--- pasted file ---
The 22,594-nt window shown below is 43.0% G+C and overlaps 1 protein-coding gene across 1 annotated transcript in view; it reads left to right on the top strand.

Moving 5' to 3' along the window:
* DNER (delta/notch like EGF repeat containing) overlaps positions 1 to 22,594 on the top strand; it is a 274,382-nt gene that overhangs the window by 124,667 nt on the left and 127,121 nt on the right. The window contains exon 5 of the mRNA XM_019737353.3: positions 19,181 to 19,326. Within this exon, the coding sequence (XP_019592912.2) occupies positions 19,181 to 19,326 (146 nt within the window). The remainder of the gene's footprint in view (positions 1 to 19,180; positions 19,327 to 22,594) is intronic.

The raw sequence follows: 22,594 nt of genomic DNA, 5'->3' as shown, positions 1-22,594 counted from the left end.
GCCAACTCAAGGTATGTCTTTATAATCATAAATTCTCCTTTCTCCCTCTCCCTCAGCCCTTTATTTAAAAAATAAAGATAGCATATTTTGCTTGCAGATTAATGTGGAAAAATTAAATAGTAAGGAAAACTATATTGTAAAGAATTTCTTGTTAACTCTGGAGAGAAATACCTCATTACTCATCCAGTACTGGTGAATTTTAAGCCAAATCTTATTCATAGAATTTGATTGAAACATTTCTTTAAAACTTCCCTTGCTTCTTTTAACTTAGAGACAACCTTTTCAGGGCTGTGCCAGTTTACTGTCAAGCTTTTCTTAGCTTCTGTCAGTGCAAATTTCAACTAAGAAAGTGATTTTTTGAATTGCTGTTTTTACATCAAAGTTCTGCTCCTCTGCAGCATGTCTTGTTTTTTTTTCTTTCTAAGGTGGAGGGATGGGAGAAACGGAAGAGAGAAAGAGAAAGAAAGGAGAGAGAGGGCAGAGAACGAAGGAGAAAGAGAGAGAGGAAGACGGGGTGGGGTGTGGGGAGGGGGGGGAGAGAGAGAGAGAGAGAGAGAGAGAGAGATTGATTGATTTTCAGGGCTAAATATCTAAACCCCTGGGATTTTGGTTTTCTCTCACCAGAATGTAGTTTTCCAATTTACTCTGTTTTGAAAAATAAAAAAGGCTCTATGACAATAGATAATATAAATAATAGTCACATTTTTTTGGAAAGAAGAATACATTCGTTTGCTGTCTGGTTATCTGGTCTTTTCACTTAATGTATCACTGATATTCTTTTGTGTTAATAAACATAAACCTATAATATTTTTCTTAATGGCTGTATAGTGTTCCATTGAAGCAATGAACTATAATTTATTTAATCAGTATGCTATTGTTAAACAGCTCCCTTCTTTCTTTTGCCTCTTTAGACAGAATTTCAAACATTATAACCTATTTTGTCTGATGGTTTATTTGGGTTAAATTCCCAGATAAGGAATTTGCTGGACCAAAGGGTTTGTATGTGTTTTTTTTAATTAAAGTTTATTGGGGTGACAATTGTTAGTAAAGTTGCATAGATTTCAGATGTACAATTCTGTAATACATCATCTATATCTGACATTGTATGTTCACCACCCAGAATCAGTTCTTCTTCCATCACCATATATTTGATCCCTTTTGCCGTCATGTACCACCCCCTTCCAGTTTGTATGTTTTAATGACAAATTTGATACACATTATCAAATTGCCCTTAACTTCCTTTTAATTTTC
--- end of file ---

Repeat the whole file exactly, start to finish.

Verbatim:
The 22,594-nt window shown below is 43.0% G+C and overlaps 1 protein-coding gene across 1 annotated transcript in view; it reads left to right on the top strand.

Moving 5' to 3' along the window:
* DNER (delta/notch like EGF repeat containing) overlaps positions 1 to 22,594 on the top strand; it is a 274,382-nt gene that overhangs the window by 124,667 nt on the left and 127,121 nt on the right. The window contains exon 5 of the mRNA XM_019737353.3: positions 19,181 to 19,326. Within this exon, the coding sequence (XP_019592912.2) occupies positions 19,181 to 19,326 (146 nt within the window). The remainder of the gene's footprint in view (positions 1 to 19,180; positions 19,327 to 22,594) is intronic.

The raw sequence follows: 22,594 nt of genomic DNA, 5'->3' as shown, positions 1-22,594 counted from the left end.
GCCAACTCAAGGTATGTCTTTATAATCATAAATTCTCCTTTCTCCCTCTCCCTCAGCCCTTTATTTAAAAAATAAAGATAGCATATTTTGCTTGCAGATTAATGTGGAAAAATTAAATAGTAAGGAAAACTATATTGTAAAGAATTTCTTGTTAACTCTGGAGAGAAATACCTCATTACTCATCCAGTACTGGTGAATTTTAAGCCAAATCTTATTCATAGAATTTGATTGAAACATTTCTTTAAAACTTCCCTTGCTTCTTTTAACTTAGAGACAACCTTTTCAGGGCTGTGCCAGTTTACTGTCAAGCTTTTCTTAGCTTCTGTCAGTGCAAATTTCAACTAAGAAAGTGATTTTTTGAATTGCTGTTTTTACATCAAAGTTCTGCTCCTCTGCAGCATGTCTTGTTTTTTTTTCTTTCTAAGGTGGAGGGATGGGAGAAACGGAAGAGAGAAAGAGAAAGAAAGGAGAGAGAGGGCAGAGAACGAAGGAGAAAGAGAGAGAGGAAGACGGGGTGGGGTGTGGGGAGGGGGGGGAGAGAGAGAGAGAGAGAGAGAGAGAGAGATTGATTGATTTTCAGGGCTAAATATCTAAACCCCTGGGATTTTGGTTTTCTCTCACCAGAATGTAGTTTTCCAATTTACTCTGTTTTGAAAAATAAAAAAGGCTCTATGACAATAGATAATATAAATAATAGTCACATTTTTTTGGAAAGAAGAATACATTCGTTTGCTGTCTGGTTATCTGGTCTTTTCACTTAATGTATCACTGATATTCTTTTGTGTTAATAAACATAAACCTATAATATTTTTCTTAATGGCTGTATAGTGTTCCATTGAAGCAATGAACTATAATTTATTTAATCAGTATGCTATTGTTAAACAGCTCCCTTCTTTCTTTTGCCTCTTTAGACAGAATTTCAAACATTATAACCTATTTTGTCTGATGGTTTATTTGGGTTAAATTCCCAGATAAGGAATTTGCTGGACCAAAGGGTTTGTATGTGTTTTTTTTAATTAAAGTTTATTGGGGTGACAATTGTTAGTAAAGTTGCATAGATTTCAGATGTACAATTCTGTAATACATCATCTATATCTGACATTGTATGTTCACCACCCAGAATCAGTTCTTCTTCCATCACCATATATTTGATCCCTTTTGCCGTCATGTACCACCCCCTTCCAGTTTGTATGTTTTAATGACAAATTTGATACACATTATCAAATTGCCCTTAACTTCCTTTTAATTTTC